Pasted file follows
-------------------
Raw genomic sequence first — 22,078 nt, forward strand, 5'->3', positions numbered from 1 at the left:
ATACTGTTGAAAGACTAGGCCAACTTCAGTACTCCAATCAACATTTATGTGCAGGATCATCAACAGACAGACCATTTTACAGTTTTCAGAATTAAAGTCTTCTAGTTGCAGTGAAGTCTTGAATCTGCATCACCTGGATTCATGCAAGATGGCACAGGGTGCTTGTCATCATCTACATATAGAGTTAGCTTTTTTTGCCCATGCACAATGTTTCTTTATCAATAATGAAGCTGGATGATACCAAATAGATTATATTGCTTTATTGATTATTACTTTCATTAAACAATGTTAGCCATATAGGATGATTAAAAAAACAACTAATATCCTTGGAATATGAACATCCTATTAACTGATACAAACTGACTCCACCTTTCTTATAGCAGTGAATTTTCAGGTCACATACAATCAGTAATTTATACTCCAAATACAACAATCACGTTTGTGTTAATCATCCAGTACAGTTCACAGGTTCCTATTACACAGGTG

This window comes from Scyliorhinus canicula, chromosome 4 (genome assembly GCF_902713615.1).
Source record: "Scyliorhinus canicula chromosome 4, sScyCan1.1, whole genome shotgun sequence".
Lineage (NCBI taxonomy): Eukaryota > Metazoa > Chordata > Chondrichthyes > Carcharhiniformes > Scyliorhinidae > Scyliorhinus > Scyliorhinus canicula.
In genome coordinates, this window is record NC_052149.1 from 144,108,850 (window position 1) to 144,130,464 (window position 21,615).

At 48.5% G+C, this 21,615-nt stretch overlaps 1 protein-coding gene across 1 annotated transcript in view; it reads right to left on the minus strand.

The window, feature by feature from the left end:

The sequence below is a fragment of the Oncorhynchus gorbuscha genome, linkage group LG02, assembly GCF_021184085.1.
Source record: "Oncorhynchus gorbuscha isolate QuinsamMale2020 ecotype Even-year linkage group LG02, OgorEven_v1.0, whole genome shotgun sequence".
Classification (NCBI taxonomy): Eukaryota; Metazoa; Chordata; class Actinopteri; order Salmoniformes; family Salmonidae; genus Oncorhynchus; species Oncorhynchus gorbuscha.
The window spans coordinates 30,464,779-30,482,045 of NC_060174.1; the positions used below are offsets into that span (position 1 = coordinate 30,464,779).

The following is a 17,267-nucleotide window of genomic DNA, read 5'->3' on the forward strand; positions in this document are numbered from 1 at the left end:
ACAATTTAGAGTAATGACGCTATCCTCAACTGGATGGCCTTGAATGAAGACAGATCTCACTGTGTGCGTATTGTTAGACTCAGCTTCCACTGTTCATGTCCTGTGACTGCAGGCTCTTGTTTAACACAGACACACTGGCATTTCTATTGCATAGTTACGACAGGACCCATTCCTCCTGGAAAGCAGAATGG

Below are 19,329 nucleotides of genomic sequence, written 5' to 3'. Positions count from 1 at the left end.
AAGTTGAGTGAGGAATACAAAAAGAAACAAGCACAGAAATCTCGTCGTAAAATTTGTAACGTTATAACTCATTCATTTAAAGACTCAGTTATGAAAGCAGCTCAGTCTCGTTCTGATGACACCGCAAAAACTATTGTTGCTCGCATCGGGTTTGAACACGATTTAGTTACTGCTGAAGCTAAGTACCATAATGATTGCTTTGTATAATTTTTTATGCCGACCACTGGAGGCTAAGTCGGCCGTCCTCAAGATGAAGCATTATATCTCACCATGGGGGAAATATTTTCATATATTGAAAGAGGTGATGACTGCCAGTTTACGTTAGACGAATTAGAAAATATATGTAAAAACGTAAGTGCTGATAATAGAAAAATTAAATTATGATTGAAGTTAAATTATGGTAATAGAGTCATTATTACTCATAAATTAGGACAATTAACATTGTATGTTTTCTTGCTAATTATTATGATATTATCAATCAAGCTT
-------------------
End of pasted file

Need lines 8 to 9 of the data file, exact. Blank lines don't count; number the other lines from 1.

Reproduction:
The window, feature by feature from the left end:

The sequence below is a fragment of the Oncorhynchus gorbuscha genome, linkage group LG02, assembly GCF_021184085.1.